Oh. My. Word.
The terrible two's are upon me and he's not even two!
This morning I had to go to the Kaiser Permanente clinic for a blood draw. Before I left the house, I called John to ask where he put the stroller. The answer?
In his car trunk.
In Downtown Denver.
Am I gonna drive all the way down there?
Well, Kyle's walking pretty good. Those legs aren't painted on...
At the clinic we get out of the car and head across the parking lot. The little body hit's the asphalt with a thump. I grab a wrist. "Get up. You need to walk."
"No." Kyle says, punctuating his one-word sentence with a thumb plug.
I pull, he pulls back. Tries to lay down. I circle like a vulture over dead meat. We're in a parking lot. Cars drive along this path. I pick up the child. "Mommy's carrying you because you can't sit in a parking lot. It's not safe. When we're in the building, you will walk like a big boy."
The sliding glass door close behind me. I stand Kyle on his feet and take his tiny hand. "No!" he yells.
I notice we are near the waiting area for the pediatrician's office. "We're here for Mommy. Mommy is getting her blood drawn, not Kyle."
He pops the thumb in his mouth, looks up at me and grins.
In a second, I'm behind him, lifting him up by both wrists. "Walk. Now." He thrashes, he cries out, "No!" The lab is the next waiting area down. Only about thirty feet away. I let go and walk to the check-in desk. Kyle sits on the floor, sucking his thumb and looking around. Old ladies in walkers shuffle by chatting it up. He blows kisses to them. I check in and sit down, pretending to read. Kyle stands and takes a step forward.
"Looks like he's gonna come, " another vampire victim comments.
Just as I start to think my ploy of ignoring him is working, he toddles to a table and rifles through the magazines. For a moment, he turns his head and shoots me a brilliant smile. My blood starts to bubble. I hope the phlebotomist doesn't get burned.
I'm called in. Kyle is toodleng around the pediatric waiting area. I'm forced to get him. As I approach, he raises his arms. "Up. Up."
A few onces lighter, he and I walk out to the car. He walks like a big boy. But...
I have one more stop to make. I have to go to Ulta and buy some conditioner and make-up. They don't have carts.
I head off the parking lot fight by carrying him into the store. I put him down and he follows me to the Bare Minerals aisle. Lots of eyeshadow choices along with little test containers line the shelves. Little test containers + little hands = disaster.
Kyle grabs three or four eyeshadow powder thingies and shakes them. Drops them on the floor. I grab his hands and squeeze. "Look, don't touch." The power of temptation is too much for the toddler mind. He rakes them off the shelf. I grab a kit of neutral colors and haul baby. Sometimes the best course of action is removal.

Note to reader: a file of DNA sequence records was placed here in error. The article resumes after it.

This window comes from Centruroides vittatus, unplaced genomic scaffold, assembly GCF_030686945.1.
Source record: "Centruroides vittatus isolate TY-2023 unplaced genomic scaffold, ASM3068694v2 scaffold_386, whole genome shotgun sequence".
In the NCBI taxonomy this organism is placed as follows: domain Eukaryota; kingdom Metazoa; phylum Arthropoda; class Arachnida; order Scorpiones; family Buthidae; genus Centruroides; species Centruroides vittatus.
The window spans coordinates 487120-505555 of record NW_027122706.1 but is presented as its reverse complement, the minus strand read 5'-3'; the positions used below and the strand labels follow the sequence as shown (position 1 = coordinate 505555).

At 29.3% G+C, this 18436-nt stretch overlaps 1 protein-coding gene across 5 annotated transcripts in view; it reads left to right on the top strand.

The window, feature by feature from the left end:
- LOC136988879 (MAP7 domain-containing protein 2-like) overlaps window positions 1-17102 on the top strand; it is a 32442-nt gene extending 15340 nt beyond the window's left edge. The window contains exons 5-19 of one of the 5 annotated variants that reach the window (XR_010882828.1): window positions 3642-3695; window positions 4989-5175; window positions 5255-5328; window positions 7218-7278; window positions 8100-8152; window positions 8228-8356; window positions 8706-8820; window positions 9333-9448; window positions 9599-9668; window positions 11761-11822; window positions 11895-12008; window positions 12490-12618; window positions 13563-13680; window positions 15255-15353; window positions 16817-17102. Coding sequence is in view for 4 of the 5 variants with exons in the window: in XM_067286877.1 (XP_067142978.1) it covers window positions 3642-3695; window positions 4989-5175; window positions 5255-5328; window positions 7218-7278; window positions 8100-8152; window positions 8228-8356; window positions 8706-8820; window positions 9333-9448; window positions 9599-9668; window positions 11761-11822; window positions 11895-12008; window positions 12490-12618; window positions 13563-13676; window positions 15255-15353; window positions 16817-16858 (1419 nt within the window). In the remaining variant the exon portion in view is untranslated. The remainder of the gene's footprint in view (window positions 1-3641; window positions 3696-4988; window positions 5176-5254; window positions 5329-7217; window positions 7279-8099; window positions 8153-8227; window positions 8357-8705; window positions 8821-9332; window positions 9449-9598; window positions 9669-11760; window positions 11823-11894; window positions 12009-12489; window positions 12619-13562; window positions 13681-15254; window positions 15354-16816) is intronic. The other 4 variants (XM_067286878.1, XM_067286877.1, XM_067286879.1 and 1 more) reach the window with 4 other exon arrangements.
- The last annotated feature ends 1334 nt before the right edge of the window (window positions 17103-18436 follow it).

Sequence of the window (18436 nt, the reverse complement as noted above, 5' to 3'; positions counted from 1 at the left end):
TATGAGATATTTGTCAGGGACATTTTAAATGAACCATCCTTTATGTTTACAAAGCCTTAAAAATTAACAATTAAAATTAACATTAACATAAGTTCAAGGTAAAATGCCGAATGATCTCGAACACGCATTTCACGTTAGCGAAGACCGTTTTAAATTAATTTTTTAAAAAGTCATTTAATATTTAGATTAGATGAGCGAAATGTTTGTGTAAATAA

Baby doesn't want to be hauled. I still need conditioner. I drag him, kicking and screaming across the store. (I saw a mother doing this at Kaiser when her toddler son was called back to see the pediatrician. It worked. Sort of.)
His screams echoed off the bottles of hair dye. The conditioner was in sight. I let go of him, and scoot down the aisle. Kyle engages in thumb therapy and grins. He totally thinks he won!
Laiden with eyeshadow, hair conditioner and a bottle of glaze, I attempt to travel toward the check-out counter. Kyle wandered near me, running this hands through a box of Burt's Bee's lip glosses. I take his hand. It's full of lip-gloss tubes. "Put that back. Mommy doesn't need lip-gloss." He shakes his head. I set my unpurchased products on the floor. I have to peel Radiant Red and Buff out of his fingers. He sits. He screams. He even swats at me. People stare.
I run my fingers through my hair. What would my mom do? Smack my butt, that's what she did. I look at Kyle. A gray-haired woman stands near-by, hand poised over the cell phone attached to her purse strap. If I tried to discipline Kyle, she'd probably call the police. Social services would come. They'd take Kyle away, and we'd never be able to adopt another child.
Reasoning with a toddler is like asking Osama Bin Lauden to emcee the March of Dimes charity drive.
Getting out of the store and into the car was pretty much the same scenario as above.
I told Kyle I was disappointed in his behavior. I wasn't happy he disobeyed me. He's way too young for the "Wait 'till we get home!" tactic.
What's a mother to do today in a society where a tiny smack could make you do the jail house rock? Kyle knew my hands were tied. He doesn't behave this way at home. For now, I'm not going anywhere w/o the stroller. But I still need a strategy for defiance in public. Stripes make me look fat.